I want to particularly highlight Tom Tierney, who was the preeminent paper doll artist of our times. I have several of his paper doll books, but just a small fraction of the over 400 he created. His earlier career was largely as a fashion illustrator, so it’s no surprise that he was particularly well known for his dolls with historic costumes. It’s hard to imagine another artist achieving his dominance in what is, to be fair, a specialized field.
Travel to Maine: I had been scheduled to fly from DCA to PWM via EWR. The problem with regional jets late in the day is that they are flying several segments earlier in the day, any of which can get delayed for any number of reasons. I had a two-hour layover, but that was starting to look shorter and shorter, so I figured it made sense to switch to a non-stop out of IAD. That worked out surprisingly well as, not only did I get in several hours earlier, that change dropped the price of my rental car nearly in half. And I got to the hotel (the Embassy Suites by the Portland Airport) in time for their evening reception, providing me with a perfectly adequate supper.
Augusta: Continuing my obsession with state capitals, I drove to Augusta to do the capital volksmarch there. The walk started with a long, bland section from the Villes Arboretum to the Capitol complex. The Capitol building itself might have been attractive had the dome not been completely covered in scaffolding. There was a reasonably attractive park area across the street from it, however. There were several historical signs (in both English and French), mostly having to do with the Civil War. It turns out that this "museum in the streets" concept is common throughout Maine, with similar set-ups in Bar Harbor and Portland, for example. The route then continued through an area with some fine 19th century houses before a marginally less bland section with views of the Kennebec River returning to the arboretum. Overall, it was just an okay walk, but it served its purpose.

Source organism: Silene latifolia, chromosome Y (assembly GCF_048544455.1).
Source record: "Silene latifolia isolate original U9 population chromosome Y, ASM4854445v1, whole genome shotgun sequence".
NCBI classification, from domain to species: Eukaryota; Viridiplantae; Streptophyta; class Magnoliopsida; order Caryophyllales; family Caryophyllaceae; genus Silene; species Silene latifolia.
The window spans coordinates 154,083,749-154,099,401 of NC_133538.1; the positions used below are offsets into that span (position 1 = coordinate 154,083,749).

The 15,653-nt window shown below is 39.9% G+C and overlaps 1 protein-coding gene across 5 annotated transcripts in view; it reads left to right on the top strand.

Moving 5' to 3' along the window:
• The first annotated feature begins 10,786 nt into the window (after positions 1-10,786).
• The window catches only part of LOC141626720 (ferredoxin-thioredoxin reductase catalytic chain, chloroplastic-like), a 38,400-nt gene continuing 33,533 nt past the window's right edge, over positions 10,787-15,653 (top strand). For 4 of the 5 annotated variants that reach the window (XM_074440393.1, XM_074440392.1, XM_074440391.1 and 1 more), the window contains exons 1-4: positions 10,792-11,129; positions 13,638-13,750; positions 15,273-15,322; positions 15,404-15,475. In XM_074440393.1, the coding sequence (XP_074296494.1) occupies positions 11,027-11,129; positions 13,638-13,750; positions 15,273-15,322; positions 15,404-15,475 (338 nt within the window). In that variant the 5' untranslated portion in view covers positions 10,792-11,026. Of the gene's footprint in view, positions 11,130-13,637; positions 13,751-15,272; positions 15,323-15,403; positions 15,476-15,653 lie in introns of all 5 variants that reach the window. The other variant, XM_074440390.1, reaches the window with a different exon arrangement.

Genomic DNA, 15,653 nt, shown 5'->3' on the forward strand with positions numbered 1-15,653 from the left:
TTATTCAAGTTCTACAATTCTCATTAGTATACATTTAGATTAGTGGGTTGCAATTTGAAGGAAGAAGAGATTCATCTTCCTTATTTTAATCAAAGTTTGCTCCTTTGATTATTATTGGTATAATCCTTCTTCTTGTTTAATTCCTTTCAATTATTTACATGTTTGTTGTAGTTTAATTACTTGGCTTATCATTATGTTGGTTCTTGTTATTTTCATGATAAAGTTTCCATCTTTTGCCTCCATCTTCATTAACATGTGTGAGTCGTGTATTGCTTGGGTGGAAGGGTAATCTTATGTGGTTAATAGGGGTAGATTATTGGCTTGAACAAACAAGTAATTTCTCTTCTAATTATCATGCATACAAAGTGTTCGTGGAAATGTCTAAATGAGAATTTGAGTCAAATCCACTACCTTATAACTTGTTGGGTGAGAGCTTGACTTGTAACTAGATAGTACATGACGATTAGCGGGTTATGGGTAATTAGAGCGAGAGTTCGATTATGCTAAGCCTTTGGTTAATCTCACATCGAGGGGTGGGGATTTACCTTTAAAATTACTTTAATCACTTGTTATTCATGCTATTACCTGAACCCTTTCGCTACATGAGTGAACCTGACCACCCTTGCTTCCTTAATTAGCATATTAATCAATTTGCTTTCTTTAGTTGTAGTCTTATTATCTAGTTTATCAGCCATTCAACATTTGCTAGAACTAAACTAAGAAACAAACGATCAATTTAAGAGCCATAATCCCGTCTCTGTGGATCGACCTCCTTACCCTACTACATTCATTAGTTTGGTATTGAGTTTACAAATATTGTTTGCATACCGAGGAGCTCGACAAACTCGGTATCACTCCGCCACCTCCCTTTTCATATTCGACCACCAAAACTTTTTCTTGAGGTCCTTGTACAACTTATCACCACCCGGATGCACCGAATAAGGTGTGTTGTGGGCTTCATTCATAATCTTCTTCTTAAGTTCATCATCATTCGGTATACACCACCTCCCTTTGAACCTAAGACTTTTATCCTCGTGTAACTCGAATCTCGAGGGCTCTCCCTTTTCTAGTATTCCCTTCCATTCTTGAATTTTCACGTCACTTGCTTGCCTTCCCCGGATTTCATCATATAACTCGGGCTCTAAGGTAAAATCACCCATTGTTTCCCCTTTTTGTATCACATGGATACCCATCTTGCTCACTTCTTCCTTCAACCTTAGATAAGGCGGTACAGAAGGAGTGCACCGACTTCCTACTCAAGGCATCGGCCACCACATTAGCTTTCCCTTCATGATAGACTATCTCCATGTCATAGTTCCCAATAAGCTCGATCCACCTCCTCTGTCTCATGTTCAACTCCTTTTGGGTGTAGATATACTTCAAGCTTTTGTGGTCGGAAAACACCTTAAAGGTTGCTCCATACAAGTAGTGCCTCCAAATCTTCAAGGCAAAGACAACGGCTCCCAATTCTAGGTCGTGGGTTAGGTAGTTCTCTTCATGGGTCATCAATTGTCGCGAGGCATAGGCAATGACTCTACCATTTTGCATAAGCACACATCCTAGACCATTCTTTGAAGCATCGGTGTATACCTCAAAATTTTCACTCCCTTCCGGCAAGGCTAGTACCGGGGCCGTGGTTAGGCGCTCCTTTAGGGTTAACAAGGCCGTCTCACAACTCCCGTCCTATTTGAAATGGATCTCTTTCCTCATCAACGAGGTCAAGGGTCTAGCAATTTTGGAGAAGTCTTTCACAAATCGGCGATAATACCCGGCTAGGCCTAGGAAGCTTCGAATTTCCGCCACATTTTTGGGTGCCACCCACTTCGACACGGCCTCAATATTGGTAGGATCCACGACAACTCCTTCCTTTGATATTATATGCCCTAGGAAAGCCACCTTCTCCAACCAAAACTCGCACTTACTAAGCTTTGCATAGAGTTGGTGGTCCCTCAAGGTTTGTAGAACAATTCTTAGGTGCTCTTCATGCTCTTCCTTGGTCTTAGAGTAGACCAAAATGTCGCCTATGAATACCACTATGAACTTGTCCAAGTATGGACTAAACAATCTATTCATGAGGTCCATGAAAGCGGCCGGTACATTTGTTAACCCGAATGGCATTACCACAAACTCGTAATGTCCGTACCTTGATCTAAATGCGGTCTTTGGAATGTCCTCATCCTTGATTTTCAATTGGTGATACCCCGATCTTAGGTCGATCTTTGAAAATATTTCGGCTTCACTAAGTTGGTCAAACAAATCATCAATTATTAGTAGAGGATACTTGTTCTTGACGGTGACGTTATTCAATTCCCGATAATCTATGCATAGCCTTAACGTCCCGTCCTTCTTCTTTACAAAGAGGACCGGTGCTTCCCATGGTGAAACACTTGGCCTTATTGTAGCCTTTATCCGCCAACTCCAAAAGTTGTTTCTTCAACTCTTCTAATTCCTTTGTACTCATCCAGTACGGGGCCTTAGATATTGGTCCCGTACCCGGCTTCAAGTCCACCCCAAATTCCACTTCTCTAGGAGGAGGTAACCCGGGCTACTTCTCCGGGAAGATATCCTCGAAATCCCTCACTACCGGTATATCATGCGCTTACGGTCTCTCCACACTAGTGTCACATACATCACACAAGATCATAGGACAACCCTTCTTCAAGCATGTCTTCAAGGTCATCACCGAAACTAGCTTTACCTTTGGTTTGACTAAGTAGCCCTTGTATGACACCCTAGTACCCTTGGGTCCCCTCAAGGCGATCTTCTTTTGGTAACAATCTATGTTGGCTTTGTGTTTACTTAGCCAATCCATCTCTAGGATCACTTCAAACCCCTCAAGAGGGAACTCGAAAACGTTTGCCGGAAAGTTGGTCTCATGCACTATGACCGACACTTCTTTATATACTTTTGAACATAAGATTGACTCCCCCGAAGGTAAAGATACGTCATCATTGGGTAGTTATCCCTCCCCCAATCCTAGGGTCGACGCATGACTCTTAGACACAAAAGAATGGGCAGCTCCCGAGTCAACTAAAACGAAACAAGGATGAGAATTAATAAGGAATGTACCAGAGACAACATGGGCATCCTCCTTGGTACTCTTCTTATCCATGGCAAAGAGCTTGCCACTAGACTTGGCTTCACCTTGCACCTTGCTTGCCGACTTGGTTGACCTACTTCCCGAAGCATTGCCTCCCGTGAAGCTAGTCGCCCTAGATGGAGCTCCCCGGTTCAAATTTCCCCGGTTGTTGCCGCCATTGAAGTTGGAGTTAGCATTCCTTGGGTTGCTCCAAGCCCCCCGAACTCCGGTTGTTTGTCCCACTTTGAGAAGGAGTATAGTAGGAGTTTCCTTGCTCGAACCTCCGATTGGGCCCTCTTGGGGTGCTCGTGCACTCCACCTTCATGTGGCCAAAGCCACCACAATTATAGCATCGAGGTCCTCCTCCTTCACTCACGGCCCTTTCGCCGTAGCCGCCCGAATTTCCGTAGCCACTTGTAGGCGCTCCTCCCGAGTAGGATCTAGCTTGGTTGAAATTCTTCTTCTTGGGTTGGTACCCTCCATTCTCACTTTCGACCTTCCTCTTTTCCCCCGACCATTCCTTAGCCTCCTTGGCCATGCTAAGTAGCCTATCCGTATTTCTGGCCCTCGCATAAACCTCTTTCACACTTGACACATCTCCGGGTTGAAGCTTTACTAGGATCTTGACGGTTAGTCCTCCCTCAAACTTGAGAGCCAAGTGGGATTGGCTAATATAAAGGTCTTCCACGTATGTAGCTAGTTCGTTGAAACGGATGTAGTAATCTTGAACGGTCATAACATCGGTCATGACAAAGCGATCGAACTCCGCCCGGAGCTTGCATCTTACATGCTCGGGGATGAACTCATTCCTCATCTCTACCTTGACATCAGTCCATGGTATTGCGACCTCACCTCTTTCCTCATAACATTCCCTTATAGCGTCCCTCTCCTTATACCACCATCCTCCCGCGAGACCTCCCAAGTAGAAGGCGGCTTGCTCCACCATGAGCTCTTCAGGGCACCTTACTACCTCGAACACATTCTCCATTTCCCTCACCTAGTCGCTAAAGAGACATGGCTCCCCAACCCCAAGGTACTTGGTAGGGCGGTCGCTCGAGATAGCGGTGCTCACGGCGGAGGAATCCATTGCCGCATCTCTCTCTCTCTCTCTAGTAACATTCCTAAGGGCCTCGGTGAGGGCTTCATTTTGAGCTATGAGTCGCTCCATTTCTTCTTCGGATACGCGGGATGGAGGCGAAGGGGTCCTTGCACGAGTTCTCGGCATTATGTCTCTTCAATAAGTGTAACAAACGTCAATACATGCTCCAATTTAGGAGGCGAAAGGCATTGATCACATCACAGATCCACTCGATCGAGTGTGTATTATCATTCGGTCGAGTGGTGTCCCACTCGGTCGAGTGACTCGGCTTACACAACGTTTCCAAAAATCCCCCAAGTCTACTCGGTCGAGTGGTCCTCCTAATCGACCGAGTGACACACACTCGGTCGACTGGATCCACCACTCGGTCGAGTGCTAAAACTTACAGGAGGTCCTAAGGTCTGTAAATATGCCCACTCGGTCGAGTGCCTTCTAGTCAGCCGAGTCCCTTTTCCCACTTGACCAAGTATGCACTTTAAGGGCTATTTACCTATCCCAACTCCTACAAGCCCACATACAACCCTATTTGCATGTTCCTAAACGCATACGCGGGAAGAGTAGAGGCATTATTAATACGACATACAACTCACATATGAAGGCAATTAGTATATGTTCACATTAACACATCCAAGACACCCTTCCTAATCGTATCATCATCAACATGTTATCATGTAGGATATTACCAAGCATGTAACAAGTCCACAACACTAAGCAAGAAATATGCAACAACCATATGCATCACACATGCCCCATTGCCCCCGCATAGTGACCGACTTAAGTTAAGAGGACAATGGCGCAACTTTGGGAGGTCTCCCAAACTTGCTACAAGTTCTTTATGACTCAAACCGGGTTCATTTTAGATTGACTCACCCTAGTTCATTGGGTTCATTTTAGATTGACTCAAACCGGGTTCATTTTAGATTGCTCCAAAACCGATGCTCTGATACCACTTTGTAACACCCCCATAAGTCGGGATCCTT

I had intended to go to the state museum after the walk, but it was, alas, closed on Sunday. So I just went to my hotel instead.
The Coast: Monday had me driving to the coast, with a couple of stops on my way north. I checked out the Penobscot Narrows Bridge Observatory, which has nice views but is kind of pricey ($7 for non-residents of Maine). Admission also includes Fort Knox, which is pretty much your standard 19th century fort and not really all that exciting.
My more important stop was just across the bridge in Bucksport. I tell a ghost story based on a legend from that town. The gist of the story is that the town founder, Colonel Buck, had a woman named Ida Black hanged for witchcraft because she spurned his advances. On the way to the gallows, she swore she would come back and dance on his grave. When he died, the image of a boot appeared on his gravestone and kept coming back every time it was sanded off. They even replaced the gravestone and it reappeared. And, yes, indeed, Ida Black is still dancing on his grave. I have photographic proof!
Acadia: My most important destination was Acadia National Park. I had time on Monday afternoon to see a little bit of the park. I should probably have stayed longer then, as it rained on Tuesday, heavily at times. Inevitably, it would start pouring whenever I walked one of the trails and was at the point furthest from my car. The rain did let up, but I still had to deal with puddles and such, especially around Jordan Pond. I earned my popovers at the Jordan Pond House. Also, there are supposed to be lovely views from the top of Cadillac Mountain and around Somes Sound (the only fjord in the eastern United States), but I can only testify to views of fog banks.
I could have used another two or three days up that way, but needed to get back to Portland for the National Puzzlers’ League convention, which was the point of the whole trip. That deserves its own entry. As does the Capital Fringe Festival. Those will have to wait a few days.